The word, avatar, seems to have origins in Hinduism but has only been used in mainstream Internet lexicon for less than 20 years. No kids; the idea of an avatar, Hindu or binary, was not created by James Cameron. Merriam-Webster’s definitions three and four of the word, avatar, are the two uses I will talk about in this post concerning the importance of allowing your logo design and branding to reflect the profile-picture-driven world we face (no pun intended) each day.
I’m an Avatar Living in My Avi World
Webster’s third definition of the word avatar is, “a variant phase or version of a continuing basic entity.” Back when Bulletin Board Systems (BBS) and forums were popping up and accessible from home computers, a cool advent of that time period were graphic enhancements allowing a bitmap to show up alongside your username. We have come to know these as avatars or more commonly refer to them as “profile pics.”
The Internet has forced even the most un-savvy user to put up a profile pic of some sort. Our phones have forced us to embrace the idea of an icon. The avatar, profile picture, and icon embody something bigger than our words can explain. I’m reminded of the beautiful words from the Christopher Nolan film, Batman Begins:
…as a man, I’m flesh and blood. I can be ignored. I can be destroyed. But as a symbol, as a symbol I can be incorruptible. I can be everlasting.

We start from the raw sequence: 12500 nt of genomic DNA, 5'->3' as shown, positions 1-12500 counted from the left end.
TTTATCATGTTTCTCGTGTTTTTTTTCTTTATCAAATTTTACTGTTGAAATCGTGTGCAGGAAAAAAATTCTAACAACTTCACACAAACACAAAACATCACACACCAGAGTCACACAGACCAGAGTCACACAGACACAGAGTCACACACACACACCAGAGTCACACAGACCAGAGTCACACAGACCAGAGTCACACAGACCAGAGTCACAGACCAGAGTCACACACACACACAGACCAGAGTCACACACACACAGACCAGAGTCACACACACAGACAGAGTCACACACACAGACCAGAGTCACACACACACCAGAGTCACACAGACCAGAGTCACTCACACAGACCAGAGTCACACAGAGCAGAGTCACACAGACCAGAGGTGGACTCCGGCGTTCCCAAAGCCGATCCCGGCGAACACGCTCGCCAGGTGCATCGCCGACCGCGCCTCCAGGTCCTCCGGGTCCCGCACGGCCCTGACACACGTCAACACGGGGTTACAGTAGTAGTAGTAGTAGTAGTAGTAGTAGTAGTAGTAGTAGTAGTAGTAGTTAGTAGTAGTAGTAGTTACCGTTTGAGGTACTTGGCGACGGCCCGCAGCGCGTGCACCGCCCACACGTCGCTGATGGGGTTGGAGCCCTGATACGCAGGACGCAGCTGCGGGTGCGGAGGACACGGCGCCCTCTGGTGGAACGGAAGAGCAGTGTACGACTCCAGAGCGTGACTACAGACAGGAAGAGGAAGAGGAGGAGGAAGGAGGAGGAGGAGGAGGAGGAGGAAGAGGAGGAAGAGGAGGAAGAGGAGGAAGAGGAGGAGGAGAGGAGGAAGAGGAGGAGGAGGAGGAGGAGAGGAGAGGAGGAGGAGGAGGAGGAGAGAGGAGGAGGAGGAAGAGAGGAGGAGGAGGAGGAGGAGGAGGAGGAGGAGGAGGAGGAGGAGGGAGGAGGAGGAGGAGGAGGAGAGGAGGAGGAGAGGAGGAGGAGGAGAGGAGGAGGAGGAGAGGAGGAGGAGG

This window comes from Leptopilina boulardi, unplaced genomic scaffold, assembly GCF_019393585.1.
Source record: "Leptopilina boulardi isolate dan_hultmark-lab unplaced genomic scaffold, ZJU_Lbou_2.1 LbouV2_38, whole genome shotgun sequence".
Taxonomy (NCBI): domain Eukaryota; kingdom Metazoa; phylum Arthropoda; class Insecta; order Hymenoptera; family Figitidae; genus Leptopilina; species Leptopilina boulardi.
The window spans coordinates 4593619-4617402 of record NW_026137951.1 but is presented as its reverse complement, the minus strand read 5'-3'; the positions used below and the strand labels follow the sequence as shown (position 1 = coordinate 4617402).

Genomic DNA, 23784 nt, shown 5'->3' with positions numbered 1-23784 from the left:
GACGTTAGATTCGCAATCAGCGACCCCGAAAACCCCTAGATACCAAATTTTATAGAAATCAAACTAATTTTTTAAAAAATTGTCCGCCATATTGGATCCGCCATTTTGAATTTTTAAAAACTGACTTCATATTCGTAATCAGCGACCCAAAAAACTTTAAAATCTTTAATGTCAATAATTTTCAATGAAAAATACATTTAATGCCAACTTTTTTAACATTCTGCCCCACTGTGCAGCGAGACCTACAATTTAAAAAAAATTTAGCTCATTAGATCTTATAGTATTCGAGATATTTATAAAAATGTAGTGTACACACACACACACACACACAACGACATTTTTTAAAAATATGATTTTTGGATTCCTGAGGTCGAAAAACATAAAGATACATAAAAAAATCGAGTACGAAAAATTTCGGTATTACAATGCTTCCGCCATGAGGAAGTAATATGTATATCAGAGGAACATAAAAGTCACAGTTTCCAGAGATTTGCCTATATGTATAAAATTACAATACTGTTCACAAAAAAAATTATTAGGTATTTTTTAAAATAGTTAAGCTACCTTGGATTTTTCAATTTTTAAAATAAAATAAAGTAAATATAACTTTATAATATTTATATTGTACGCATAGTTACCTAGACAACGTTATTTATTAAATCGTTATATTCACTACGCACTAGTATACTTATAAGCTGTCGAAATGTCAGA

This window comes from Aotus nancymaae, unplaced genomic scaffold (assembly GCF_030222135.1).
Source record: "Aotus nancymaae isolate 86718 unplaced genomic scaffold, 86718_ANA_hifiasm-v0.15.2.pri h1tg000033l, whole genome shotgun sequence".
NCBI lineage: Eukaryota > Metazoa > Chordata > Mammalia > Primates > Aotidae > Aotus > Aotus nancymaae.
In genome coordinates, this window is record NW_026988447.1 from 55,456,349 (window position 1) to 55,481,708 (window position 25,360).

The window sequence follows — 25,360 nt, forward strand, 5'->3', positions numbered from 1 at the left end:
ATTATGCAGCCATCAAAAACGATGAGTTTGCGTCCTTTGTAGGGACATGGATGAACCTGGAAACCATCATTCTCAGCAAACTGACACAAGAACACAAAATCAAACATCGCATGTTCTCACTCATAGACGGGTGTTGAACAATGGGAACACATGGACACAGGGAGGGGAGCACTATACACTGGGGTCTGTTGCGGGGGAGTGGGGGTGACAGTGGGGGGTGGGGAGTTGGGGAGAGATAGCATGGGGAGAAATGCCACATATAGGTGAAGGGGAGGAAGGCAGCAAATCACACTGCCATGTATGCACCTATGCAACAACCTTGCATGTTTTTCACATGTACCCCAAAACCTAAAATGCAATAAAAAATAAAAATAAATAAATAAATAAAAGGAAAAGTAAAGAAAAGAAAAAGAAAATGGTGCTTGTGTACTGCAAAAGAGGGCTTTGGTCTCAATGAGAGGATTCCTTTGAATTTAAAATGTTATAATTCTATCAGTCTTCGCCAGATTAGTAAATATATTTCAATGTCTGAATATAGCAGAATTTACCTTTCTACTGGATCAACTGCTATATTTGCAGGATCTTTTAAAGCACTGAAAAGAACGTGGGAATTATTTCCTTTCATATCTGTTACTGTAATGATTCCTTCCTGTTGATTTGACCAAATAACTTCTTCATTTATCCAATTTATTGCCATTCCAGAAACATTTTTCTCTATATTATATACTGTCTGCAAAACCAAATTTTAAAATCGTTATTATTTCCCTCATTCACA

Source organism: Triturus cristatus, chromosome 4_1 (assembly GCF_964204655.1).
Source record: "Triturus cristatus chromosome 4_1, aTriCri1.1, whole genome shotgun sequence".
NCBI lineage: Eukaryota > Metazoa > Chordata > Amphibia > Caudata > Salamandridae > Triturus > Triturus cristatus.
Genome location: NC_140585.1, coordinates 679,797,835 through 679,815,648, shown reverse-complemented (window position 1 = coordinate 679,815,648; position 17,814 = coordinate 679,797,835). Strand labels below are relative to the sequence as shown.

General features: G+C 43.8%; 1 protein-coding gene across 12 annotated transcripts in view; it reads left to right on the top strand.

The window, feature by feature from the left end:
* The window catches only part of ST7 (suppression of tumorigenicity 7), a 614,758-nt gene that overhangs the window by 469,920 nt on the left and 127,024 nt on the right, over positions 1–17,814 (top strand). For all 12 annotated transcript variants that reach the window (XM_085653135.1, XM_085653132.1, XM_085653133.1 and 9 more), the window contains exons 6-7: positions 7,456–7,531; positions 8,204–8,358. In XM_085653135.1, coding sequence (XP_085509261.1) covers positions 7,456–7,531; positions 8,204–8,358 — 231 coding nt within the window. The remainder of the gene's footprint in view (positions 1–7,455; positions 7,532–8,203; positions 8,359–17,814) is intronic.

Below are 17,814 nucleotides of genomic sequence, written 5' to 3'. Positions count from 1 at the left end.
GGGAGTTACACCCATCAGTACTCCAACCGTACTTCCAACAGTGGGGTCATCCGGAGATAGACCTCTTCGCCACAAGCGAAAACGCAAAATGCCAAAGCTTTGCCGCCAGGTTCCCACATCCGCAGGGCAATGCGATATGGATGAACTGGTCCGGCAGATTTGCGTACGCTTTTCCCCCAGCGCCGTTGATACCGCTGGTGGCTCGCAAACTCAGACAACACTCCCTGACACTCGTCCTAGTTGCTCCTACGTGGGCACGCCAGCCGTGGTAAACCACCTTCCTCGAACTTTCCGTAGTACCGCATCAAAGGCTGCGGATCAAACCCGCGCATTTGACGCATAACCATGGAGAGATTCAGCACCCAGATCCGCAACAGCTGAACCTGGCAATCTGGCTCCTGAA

When a company brands or rebrands itself, I find it imperative one consider “It’s hip to be square!” The Internet uses squares of different sizes for the purpose of easily identifying people, brands, and ideas. Everyone uses a square. If your brand’s logo is horizontal or is just long stylized text, it is not the time to say, “We’re gonna need a bigger boat.” But it is time to consider the importance of an alternate version of your horizontal style logo or maybe creating a 1:1 size-ratio-symbol to add to your branded horizontal text logo.
For a moment, consider in your mind some of the largest companies in the world. McDonald’s (1:1 ratio golden arches), Apple (1:1 ratio apple), Microsoft (1:1 ratio butterfly), HP (1:1 ratio text design), Amazon (1:1 ratio “a” design). These designs are quite often used separately from their full text logos. Almost every major brand has this type of alternate logo they can use in subtle ways to create brand association. The reason they work is because they are used and used in a lot of different ways. Every automobile company I can think of uses their symbols more than their text. Why can’t smaller businesses do the same?
Branding for Quadrilaterals
Let us look at two very popular products with historically different types of logos. Pepsi has always had the “Globe” logo to use as a symbol next to, as a backdrop, on top of, or as a stand-alone to the text logo. Coca-Cola® has never used a symbol in addition to or instead of their text logo, save for the bottle-cap logo used occasionally. The Coca-Cola® “Ribbon” is the closest thing the company has had to a stand-alone alternate branding device.